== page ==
Dunaliella salina also contains superoxide dismutase (SOD), lutein, cryptoxanthin and zeaxanthin which are antioxidants that can boost skin hydration and promote normal healthy skin. To maximise the absorption of these carotenoids, take the supplement with essential fatty acids. For example have Dunaliella salina with flaxseed oil in a non-dairy smoothie, to make an effective skin hydrating eczema treatment.

Vitamin A deficiency signs include:

  • Acne/pimples
  • Bumpy skin on backs of arms
  • Dandruff
  • Diarrhoea
  • Dry eyes
  • Eczema, psoriasis and other skin rashes
  • Frequent colds or infections
  • Mouth ulcers
  • Poor night vision
  • Scaly and dry skin

Why avoid retinol forms of vitamin A?

Vitamin A is essential for healthy eyes, hair and skin, growth and reproduction. However, not all forms of vitamin A are beneficial for dry skin conditions such as eczema and psoriasis. Did you know the fat-soluble vitamin A (retinol) in oral supplements helps to mop up excess oil in the skin - so it's great for acne but bad for eczema and dry skin. Take regular vitamin A and you will end up with dry, flakey skin that falls off in droves!

High intake of vitamin A is associated with a significant increase in surface pH (in women) and again this is not good for eczema sufferers who need a lower, acidic pH to guard against invading bacteria.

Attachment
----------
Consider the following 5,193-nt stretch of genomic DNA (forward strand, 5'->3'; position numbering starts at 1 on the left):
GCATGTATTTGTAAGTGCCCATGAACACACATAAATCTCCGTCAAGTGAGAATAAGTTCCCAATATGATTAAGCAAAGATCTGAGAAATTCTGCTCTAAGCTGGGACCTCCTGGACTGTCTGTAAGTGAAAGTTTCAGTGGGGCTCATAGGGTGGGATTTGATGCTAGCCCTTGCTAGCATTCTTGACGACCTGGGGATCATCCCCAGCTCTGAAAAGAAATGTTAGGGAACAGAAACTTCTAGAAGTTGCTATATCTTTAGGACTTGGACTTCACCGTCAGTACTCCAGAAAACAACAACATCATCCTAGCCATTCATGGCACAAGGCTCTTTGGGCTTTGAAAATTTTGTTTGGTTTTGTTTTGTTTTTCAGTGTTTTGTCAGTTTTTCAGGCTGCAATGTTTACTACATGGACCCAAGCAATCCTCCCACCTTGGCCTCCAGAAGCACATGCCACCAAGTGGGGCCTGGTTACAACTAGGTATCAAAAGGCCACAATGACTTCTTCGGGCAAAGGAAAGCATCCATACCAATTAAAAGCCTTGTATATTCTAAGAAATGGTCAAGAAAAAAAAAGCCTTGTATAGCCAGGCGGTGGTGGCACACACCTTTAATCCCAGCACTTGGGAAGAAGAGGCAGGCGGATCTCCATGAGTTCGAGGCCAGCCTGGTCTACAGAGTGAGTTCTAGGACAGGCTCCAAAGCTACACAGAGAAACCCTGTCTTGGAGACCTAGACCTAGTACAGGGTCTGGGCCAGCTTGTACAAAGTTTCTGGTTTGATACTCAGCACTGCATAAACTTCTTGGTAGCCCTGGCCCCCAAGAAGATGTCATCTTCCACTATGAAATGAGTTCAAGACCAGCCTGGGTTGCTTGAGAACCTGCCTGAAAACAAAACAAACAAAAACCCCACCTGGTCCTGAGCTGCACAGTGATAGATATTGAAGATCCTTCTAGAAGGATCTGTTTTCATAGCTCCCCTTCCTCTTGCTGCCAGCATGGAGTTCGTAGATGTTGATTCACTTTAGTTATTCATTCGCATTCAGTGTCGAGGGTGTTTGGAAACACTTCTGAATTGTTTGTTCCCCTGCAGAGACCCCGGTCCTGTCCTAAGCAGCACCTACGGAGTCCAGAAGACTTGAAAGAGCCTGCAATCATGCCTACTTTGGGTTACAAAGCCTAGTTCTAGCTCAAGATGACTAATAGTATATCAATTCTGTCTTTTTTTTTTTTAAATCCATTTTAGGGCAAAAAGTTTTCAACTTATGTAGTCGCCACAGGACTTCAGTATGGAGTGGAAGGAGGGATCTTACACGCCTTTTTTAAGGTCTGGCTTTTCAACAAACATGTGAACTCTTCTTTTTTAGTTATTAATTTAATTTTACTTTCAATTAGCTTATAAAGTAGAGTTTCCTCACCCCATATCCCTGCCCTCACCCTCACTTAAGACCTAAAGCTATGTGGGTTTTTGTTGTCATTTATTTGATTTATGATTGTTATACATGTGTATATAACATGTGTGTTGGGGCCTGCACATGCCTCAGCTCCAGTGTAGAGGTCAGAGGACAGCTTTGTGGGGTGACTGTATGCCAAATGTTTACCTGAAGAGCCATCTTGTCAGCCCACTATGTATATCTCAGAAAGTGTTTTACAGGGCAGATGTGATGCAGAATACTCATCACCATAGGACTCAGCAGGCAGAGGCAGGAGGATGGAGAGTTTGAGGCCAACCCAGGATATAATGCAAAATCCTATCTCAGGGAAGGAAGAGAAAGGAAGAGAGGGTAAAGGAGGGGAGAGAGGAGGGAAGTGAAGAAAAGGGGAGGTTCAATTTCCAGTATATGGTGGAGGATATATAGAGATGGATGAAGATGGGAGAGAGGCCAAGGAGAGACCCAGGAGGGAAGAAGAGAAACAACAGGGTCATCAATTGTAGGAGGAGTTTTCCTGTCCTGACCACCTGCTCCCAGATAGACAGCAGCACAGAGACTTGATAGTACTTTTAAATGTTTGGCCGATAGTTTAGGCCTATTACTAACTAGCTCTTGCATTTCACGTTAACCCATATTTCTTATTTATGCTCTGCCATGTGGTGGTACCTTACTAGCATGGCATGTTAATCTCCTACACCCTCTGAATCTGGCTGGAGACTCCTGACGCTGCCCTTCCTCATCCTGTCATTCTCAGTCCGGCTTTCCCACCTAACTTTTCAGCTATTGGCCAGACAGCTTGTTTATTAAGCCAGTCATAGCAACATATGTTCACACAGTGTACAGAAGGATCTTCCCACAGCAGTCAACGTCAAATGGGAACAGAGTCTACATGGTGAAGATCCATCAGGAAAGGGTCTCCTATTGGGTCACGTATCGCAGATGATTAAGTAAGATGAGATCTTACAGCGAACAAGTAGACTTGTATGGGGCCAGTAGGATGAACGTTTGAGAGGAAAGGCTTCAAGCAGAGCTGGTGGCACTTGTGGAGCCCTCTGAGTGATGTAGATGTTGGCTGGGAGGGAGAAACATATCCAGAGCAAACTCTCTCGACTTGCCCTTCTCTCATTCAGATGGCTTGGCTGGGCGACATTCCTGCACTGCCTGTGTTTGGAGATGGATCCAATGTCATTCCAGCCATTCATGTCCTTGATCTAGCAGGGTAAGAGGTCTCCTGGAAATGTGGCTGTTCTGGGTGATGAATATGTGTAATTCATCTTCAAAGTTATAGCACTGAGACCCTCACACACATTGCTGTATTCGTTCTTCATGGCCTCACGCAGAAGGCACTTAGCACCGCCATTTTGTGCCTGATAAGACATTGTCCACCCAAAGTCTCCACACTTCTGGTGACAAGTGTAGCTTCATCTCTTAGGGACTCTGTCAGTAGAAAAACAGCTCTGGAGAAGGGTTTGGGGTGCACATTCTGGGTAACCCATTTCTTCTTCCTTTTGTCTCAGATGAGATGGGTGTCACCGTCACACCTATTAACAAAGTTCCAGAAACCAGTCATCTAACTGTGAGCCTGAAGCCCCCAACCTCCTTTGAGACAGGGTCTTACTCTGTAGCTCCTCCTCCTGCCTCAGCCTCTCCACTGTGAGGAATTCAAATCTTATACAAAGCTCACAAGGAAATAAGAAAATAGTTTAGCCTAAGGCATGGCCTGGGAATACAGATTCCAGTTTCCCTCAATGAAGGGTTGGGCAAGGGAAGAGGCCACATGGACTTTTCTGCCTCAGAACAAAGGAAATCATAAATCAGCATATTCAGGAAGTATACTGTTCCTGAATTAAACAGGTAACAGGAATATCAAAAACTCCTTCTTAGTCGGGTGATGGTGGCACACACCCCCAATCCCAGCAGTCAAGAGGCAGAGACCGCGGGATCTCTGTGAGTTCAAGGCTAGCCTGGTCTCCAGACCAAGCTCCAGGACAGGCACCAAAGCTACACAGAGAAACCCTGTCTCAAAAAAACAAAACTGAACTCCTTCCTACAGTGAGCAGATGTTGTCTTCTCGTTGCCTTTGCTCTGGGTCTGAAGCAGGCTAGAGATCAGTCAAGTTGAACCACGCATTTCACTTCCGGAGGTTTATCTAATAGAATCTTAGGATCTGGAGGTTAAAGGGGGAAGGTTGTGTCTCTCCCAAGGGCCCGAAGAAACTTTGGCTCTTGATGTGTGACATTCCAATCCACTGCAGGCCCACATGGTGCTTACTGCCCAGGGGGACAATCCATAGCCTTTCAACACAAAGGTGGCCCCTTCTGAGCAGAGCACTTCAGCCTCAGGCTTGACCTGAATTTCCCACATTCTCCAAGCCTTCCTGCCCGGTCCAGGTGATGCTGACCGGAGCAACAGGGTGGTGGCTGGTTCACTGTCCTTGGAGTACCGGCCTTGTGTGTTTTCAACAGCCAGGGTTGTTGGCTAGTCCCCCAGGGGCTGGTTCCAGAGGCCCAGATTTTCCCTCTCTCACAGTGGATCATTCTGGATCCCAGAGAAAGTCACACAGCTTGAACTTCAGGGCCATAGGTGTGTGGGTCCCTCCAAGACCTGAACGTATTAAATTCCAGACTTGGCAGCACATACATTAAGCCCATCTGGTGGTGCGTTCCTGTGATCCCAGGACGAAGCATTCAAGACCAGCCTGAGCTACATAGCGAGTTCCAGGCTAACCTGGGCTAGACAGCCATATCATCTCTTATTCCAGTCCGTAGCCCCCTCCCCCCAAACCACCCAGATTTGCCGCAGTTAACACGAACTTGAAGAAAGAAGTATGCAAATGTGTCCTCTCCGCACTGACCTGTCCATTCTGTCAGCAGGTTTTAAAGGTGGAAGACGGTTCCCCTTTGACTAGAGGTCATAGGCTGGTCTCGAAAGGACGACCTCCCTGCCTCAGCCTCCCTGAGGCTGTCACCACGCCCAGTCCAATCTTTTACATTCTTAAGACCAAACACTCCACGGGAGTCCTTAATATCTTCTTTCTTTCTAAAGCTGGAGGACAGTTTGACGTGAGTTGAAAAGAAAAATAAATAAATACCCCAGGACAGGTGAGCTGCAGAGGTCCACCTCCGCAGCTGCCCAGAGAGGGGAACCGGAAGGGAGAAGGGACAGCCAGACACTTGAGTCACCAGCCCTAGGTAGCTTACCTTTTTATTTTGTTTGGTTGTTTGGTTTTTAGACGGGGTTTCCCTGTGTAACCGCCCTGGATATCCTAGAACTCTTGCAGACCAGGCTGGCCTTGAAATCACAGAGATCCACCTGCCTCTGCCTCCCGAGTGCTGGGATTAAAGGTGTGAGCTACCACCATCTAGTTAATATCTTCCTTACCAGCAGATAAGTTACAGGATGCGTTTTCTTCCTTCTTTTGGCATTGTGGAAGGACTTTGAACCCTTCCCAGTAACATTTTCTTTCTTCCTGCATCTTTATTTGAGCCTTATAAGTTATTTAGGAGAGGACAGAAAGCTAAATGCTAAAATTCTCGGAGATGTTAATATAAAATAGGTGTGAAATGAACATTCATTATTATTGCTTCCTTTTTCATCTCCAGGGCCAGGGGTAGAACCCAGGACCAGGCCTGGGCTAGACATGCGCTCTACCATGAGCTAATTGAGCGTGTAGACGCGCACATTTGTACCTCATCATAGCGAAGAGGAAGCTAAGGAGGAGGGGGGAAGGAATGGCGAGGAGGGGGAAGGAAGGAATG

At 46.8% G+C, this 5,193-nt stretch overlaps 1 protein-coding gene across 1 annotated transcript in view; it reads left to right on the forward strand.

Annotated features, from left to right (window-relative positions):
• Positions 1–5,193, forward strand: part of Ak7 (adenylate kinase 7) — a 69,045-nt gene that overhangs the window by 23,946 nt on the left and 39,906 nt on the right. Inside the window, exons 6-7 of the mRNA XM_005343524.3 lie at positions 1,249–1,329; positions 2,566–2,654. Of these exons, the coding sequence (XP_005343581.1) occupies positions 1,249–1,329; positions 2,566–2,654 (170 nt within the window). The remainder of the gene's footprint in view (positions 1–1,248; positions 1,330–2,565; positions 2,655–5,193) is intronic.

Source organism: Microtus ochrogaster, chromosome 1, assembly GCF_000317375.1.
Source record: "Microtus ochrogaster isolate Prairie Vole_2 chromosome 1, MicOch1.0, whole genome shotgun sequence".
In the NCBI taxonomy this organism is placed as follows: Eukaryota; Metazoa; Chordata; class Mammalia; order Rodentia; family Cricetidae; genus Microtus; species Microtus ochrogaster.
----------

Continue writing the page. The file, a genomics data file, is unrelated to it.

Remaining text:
However, beta-carotene does not have the same negative effects. Beta-carotene, the water-soluble form of vitamin A, actually increases skin hydration.


    (micrograms per day)

    retinol equiv. /100g



    retinol, retinoic acid, retinal, and retinyl ester

    (can be toxic in high doses - avoid retinol forms if you have eczema and do not give retinol forms to children)

    Fine to consume in foods.  

    fish (salmon 50ug)
    chicken (45ug)
    lean lamb (34ug)


    retinol/retinoic acid

    This is often in skin supplements but it can lead to severe dry skin and flaking skin

    Beta-carotene Boosts skin hydration

    orange-coloured vegetables*
    carrot (1550ug)
    sweet potato (960ug)
    pumpkin (466ug)
    cabbage (230ug)
    green beans (62ug)
    Cos lettuce (62ug)
    Papaya/pawpaw (151ug)